Local artist Adam Dant’s illustrations make up this year’s Winter Festival brochure. We caught up with him recently to ask him a little more about what went into drawing for Spitalfields Music.
Could you tell us a little bit more about the illustrations you produced for the Winter Festival brochure?
In making pictures for the Spitalfields Music Winter Festival Brochure I decided to adopt the sensibility and style of 18th-century popular prints (the inspiration and starting point for much of my work as an artist).
The heavy black lines, emphatic composition and hastily applied single colours of these prints I thought would fit nicely with the current vogue for the simple elegance and ‘workaday’ vernacular of both the restored ‘Georgian’ architecture of Spitalfields and the ‘Baroque’ musical repertoire.
I thought that by showing different animals encountering period instruments I might, in a very charming fashion, embody references to popular printed pamphlets (such as those of John Playford and the precedents of his books) and perhaps show that though music of the 18th century is well understood and mastered there is in its historical remove something eternal and magical. The animals look at the musical instruments much in the same fashion as their 18th century counterparts would. Is it possible that our reactions to the music might parallel that of our predecessors in a similar fashion?
You’ve produced a very fine map of our venues this Festival, what draws you to making maps?
I’ve drawn a map of the area surrounding my studio in Shoreditch every year since 1995 when I moved there. The maps show the neighbourhood according the dreams of the areas inhabitants, speculation as to its pre-history and how it will look in AD 3000 etc, etc. In my latest exhibition “From the Library of Dr London” I depict various cities ‘personified’ through manipulation of their street plans so Paris becomes a vision of ‘Liberty leading the people’ and Monaco a reclining Picasso nude.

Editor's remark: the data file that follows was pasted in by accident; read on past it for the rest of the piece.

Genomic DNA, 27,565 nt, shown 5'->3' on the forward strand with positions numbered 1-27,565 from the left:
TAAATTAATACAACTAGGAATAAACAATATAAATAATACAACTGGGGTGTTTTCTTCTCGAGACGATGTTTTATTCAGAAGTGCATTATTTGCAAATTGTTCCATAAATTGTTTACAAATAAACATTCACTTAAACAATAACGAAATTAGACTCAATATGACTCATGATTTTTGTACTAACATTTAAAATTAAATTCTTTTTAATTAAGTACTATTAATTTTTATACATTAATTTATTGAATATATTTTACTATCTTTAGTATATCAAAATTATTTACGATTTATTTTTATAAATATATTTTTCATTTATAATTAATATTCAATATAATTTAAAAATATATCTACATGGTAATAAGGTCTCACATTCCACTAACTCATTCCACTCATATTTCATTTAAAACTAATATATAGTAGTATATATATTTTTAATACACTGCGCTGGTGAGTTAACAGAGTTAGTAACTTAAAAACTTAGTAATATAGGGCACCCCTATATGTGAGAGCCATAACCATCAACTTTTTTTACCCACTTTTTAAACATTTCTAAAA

I’m drawn to making maps because they allow for an immediate transformation of how we view the familiar.
How did you approach producing a map for us?
It’s a picture of a map rather than a map. It’s sitting on a Georgian type music stand so it’s somewhere else whilst showing places we need to know if we’re to find the venues for the festival concerts. Maybe when we reach the venue we will be in the realm of this map pictured.
You’re also a local resident, what do you enjoy about the area?
I moved to Shoreditch as all the printers I needed for work were here. It was a very shabby and gloomy neighbourhood but the people who lived and worked here were very straightforward, friendly and understanding and very good fun.
I enjoyed that working and socialising in Redchurch Street, Boundary Street, Chance Street was always a bit of an unpredictable adventure in a world that seemed completely apart from the rest of the capital. I think that people visiting the area over time must have noticed this, hence its popularity today.
And finally, are there any chances coming up for people to see more of your work?
I have an exhibition until the 6 October at Hales Gallery, 7 Bethnal Green Road: “From The Library of Dr London”.
Also my large commissioned drawing “Bibliotopia” is in Zurich’s Museum Strauhoff (Museum of Literature) as part of their “Book Heavens Book Hells” show all autumn.